The Yorubas and other Canaanite/Israelites of Nigeria
Ancient Canaanite King
Yorubas and the neighbouring nationalities located in Nigeria have this oral tradition of an origin extraneous to West Africa.
Hugh Clapperton in 1820s reported a work by Sultan Bello, the Caliph of the Sokoto Caliphate, where he asserted that the Yorubas were descended from Canaanite tribe from Palestine.
Around the 1880s Samuel Johnson a Yoruba christian also wrote a book that made similar claims for Yoruba origins as Sultan Bello’s. In 1880, Johson naively sent this work to the Church Missionary Society in England for review and publication.
The Church Missionary Society suppressed the manuscript upon realizing the explosive information it contained. The Society declared the book lost. It was not until 1923 that Johson’s brother was able to publish an edited copy of this work. Johnson’s thesis was that the Yorubas were descended from Lamurudu (Nimrod) the first King of Mesopotamia. Johnson died in 1901.
1955 S.O. Obiaku, a Nigerian historian and scholar claimed a Meroite origin (Sudan/ancient Ethiopia-Kush) for the Yorubas. Emmanuel Uguhulu another respected Nigerian scholar claimed a Hebrew origin for the Esan tribe. Esan is part of the greater Edo nation, which is related to the Yoruba nation of Nigeria.
Efik traditions claim that the Efiks originated in Palestine, crossed the Sahara and arrived Nigeria via Sudan. The Efiks are located in the south-eastern corner of Nigeria.
Iberian Jews of Yoruba Nationality
The Bnai Ephraim (“Children of Ephraim”) from Nigeria, live among the Yoruba nationalities. Their oral history tells that the Bnai Ephraim people came from Morocco after the Jews were banished from the Iberian Pennisula sometime after 1492.
They speak a dialect that is a mixture of Moroccan Arabic, Yoruba, and Aramaic. They are known by the Yoruba people as the “Emo Yo Quaim”, or “strange people”. Unlike other African Israelite communities in Nigeria, the Bnai Ephraim have the Torah, portions of which they keep in their sanctuaries.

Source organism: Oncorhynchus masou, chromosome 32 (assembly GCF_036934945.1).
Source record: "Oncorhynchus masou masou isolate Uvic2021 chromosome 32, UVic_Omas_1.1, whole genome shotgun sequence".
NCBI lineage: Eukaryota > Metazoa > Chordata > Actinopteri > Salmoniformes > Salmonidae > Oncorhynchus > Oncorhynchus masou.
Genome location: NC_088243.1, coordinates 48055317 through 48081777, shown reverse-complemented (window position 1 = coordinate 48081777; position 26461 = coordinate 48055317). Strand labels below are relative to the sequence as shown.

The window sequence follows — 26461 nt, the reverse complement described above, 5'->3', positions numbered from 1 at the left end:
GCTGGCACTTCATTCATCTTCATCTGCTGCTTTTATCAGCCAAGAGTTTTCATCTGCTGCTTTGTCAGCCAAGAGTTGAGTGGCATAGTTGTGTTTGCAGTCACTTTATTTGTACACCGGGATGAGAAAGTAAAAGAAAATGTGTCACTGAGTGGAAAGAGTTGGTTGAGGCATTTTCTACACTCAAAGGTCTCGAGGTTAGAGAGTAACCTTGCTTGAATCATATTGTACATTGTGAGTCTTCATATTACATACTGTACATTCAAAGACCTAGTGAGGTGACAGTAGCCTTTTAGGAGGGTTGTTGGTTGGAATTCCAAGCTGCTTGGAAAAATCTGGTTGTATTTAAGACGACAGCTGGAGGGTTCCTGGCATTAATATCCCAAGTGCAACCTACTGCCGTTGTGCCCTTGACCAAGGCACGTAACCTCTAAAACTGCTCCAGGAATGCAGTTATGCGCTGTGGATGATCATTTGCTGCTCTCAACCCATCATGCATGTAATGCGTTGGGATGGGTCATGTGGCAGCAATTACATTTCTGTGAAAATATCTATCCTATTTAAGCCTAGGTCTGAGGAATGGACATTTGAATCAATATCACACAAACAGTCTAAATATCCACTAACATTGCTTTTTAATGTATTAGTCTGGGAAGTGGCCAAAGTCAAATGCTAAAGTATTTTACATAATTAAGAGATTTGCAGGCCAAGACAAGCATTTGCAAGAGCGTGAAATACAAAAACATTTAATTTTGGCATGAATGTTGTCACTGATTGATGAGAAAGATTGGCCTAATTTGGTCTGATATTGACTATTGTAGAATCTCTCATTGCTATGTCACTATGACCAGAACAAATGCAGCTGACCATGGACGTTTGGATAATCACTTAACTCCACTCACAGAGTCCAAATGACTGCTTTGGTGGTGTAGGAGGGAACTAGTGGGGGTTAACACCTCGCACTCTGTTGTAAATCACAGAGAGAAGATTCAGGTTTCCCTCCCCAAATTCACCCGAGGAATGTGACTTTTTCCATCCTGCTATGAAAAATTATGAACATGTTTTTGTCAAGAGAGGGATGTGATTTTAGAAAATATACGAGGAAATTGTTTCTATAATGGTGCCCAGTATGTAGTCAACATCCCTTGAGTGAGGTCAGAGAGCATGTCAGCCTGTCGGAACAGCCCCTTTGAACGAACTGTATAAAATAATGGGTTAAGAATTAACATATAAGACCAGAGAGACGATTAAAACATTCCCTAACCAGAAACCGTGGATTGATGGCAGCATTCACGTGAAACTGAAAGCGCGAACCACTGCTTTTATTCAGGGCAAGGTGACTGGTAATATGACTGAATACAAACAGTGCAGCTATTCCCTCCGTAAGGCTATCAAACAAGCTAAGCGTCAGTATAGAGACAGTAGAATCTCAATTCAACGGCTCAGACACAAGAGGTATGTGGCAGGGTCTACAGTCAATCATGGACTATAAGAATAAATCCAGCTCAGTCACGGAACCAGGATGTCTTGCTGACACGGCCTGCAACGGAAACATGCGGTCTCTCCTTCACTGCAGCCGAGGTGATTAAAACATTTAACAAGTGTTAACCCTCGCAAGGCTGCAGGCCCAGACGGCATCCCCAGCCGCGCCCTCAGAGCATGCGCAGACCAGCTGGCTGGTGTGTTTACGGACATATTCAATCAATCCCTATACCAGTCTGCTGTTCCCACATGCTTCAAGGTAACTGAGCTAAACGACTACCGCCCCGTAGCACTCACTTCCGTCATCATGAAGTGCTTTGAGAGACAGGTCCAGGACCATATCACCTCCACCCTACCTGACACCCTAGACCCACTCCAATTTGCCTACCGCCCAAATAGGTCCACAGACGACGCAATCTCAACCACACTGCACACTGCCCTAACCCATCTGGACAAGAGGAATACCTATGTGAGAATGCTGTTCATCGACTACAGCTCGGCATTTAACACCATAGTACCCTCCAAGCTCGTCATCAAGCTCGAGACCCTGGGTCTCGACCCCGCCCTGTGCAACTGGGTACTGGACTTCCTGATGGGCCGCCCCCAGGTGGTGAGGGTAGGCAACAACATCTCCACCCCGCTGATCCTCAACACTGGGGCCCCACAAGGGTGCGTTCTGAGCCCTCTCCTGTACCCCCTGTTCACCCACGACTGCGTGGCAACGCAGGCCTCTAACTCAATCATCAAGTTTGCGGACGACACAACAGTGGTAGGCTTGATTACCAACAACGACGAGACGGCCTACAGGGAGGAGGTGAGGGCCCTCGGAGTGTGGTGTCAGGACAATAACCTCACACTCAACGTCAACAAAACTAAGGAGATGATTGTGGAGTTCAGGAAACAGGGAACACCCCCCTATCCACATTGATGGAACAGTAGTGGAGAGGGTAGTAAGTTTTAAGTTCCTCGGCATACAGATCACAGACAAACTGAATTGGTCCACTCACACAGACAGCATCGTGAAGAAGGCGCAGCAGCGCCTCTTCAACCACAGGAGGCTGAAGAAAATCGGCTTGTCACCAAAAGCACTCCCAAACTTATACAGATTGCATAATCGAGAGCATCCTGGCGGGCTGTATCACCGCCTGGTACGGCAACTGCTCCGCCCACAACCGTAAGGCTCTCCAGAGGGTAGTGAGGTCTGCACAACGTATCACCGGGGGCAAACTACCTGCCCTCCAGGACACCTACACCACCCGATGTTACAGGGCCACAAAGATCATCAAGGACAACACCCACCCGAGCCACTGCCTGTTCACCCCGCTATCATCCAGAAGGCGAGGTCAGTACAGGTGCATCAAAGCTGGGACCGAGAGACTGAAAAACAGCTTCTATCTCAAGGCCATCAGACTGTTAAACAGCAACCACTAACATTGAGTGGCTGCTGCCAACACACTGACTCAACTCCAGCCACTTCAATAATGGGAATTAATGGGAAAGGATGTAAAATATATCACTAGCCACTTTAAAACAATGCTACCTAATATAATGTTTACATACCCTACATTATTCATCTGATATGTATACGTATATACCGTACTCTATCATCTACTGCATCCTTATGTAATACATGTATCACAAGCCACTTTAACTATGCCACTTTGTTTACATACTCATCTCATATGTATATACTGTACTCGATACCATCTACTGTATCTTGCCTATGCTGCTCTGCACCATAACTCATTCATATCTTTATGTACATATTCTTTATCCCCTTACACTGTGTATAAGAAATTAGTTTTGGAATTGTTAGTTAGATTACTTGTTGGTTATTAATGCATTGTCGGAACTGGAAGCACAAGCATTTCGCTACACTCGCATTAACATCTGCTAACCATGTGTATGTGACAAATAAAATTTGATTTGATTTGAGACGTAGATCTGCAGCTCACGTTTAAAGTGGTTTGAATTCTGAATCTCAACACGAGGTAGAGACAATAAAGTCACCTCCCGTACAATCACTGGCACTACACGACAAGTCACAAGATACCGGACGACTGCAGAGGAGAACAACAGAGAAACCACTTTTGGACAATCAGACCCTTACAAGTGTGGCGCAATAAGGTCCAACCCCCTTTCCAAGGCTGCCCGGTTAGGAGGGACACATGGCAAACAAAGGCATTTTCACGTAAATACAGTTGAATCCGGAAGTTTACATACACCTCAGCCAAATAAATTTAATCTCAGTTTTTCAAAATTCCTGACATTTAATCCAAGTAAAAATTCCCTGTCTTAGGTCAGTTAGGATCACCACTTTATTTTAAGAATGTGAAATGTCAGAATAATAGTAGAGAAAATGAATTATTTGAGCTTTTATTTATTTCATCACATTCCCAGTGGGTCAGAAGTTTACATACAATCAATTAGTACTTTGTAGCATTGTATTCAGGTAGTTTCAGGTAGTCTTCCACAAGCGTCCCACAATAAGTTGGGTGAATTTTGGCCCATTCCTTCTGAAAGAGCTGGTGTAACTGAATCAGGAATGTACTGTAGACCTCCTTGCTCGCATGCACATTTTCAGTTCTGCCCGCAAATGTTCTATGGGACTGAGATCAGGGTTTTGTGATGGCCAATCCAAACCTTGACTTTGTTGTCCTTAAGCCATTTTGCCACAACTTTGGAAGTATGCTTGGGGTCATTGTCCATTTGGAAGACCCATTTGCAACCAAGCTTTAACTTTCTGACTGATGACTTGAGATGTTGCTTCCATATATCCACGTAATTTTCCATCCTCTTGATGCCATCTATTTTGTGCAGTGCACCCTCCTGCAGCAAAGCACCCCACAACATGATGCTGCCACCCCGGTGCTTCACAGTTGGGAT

The name Lagos borne by the former capital of Nigeria is a Portugese/Iberian name meaning the lake. Lagos is an Island carved up by lagoons, swamps and lakes. Its traditional Nigerian name is Eko.
Thousands of black refugee Jews of Iberia re-settled in the environs of Lagos and Porto Novo (as well as in Cape Verde, Guinea Buissa, and in Sao Tome either as slaves or outlaws). Some groups eventually made it deeper inland and became assimilated into one nationality or the other.
The Bnai Ephraim provides a living and irrefutable proof of this barely known history of mass Jewish re-settlement in West Africa, between 1492 and 1692, a 200 year non-stop return of Jews to Africa. This set of Moorish refugees are not to be confused with more ancient Hebrew and Canaanite tribes that had been living in Nigeria and other African countries for thousands of years. The Black Jew series on Rasta Livewire deals with the relatively more ancient Hebrews of Africa.
The Bnai Ephraim did not settle with the Yorubas by accident or chance. They recalled that a body of their people had depart Canaan in the ancient times and had settled in the present day Yoruba areas of Nigeria, just like their own group – Bnai Ephraim – had settled in Iberia (Spain and Portugal).
So, when it happened they had to leave Iberia in a hurry to protect their lives and freedom, those Moorish Iberian Jews sailed on their network of ships to Nigeria Africa, near Lagos amongst the Yorubas, their relation by blood, their greater nationality.
Other series on this website will continue to explore the foot-tracks of the Hebrew Israelites of Africa whose stories barely get told. Now, they shall not only be heard, they shall also be seen.
Awake ye ancient Moorish Hebrews of Africa, awake! You have nothing to lose but your ignorance and weakness. The earth is your inheritance and rightful legacy. The truth lies in your history, hidden until these times…
September 1, 2009
Tudor Parfitt: “The Construction of Jewish Identities in Africa” in the book “Jews of Ethiopia” Edited by Tudor Parfitt and Emanuela Trevisan Semi. Routledge.
Abderrahman ben-Abdall es-Sadi, “Tarikh es Soudan, Paris, 1900,” (trad. O. Houdas)
Rick Gold , “The Jews of Timbuktu,” Washington Jewish Week, December 30, 1999,
Joseph J. Williams S.J., “Hebrewism of West Africa: From Nile to the Niger with the Jews”
Remy Ilona, “Igbos, Jews in Africa?,” (Volume 1), Mega Press Limited, Abuja, Nigeria, 2004,
Northern Tribes of Nigeria, Volume 1, Oxford, page 66, by C.K. Meek